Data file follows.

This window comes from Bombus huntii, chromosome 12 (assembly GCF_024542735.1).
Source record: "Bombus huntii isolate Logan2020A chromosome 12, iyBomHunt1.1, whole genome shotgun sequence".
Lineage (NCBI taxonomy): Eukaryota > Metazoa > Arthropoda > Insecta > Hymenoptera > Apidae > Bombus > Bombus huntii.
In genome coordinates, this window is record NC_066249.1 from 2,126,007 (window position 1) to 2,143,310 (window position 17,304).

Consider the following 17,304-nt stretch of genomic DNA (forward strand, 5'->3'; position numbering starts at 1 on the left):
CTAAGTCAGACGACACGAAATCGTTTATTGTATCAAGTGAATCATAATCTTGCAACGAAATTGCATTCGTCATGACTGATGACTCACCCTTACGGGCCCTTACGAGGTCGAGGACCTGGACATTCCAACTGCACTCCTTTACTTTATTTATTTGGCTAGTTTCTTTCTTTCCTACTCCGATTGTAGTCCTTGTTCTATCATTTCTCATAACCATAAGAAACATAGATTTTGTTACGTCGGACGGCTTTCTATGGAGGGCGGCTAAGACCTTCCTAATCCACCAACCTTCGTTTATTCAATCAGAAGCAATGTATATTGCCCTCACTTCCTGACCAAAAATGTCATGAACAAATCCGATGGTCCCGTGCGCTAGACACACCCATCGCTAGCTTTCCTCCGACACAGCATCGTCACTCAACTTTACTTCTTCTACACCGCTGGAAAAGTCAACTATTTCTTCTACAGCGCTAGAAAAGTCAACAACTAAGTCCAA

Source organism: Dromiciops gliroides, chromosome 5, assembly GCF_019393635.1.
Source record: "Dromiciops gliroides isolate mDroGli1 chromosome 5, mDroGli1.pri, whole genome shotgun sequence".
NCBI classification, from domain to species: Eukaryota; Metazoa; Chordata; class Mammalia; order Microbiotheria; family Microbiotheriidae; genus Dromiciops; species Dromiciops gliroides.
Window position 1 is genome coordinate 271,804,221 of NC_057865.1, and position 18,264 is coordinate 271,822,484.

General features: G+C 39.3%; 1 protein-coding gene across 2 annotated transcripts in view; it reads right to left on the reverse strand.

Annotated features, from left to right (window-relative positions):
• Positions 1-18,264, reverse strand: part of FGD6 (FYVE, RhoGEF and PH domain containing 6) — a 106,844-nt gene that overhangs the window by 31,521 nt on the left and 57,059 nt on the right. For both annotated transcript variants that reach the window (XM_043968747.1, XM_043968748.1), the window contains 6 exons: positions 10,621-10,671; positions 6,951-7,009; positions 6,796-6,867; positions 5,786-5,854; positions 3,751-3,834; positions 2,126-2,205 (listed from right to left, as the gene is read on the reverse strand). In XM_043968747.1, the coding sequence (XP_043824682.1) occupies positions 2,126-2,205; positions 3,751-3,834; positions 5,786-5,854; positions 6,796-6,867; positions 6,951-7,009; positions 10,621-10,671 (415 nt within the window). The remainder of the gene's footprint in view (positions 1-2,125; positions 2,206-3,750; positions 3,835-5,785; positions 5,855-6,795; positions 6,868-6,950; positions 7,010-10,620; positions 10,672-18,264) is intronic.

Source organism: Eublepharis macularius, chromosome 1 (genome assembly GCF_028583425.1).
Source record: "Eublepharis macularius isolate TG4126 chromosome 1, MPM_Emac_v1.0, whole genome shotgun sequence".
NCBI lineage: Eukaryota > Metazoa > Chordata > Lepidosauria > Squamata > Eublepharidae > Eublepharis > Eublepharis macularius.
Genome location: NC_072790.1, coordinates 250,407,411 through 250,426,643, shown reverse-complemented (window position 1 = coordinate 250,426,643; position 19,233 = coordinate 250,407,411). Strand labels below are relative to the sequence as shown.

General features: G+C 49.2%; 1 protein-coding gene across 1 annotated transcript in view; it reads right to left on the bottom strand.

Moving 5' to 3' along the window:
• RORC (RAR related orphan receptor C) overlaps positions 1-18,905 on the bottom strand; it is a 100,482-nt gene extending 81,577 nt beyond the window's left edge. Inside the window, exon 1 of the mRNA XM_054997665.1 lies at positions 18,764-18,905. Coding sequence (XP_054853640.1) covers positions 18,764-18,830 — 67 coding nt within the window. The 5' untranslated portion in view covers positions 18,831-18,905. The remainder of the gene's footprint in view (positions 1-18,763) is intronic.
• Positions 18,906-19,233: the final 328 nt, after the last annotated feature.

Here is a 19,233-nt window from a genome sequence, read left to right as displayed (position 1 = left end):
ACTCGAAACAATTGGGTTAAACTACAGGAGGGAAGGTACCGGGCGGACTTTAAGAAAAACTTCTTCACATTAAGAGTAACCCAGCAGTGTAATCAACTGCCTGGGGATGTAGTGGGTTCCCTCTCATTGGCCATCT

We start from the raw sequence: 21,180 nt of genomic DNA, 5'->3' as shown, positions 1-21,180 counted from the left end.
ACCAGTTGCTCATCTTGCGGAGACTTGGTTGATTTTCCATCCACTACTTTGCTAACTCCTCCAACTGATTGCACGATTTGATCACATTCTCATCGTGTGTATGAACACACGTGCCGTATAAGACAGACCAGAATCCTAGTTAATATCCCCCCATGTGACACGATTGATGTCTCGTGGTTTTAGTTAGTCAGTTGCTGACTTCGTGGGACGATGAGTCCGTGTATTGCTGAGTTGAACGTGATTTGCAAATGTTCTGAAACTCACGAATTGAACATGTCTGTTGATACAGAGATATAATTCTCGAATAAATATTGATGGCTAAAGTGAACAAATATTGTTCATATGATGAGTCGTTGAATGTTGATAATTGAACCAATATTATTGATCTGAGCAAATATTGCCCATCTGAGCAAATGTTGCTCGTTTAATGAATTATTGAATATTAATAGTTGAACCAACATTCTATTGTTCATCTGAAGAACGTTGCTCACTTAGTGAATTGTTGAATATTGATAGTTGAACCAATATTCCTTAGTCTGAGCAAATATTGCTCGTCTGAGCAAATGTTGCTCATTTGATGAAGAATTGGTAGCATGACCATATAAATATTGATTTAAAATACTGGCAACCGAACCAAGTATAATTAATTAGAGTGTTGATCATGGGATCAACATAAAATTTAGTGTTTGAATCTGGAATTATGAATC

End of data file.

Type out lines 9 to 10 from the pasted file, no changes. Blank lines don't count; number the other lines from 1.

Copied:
NCBI classification, from domain to species: Eukaryota; Metazoa; Chordata; class Mammalia; order Microbiotheria; family Microbiotheriidae; genus Dromiciops; species Dromiciops gliroides.
Window position 1 is genome coordinate 271,804,221 of NC_057865.1, and position 18,264 is coordinate 271,822,484.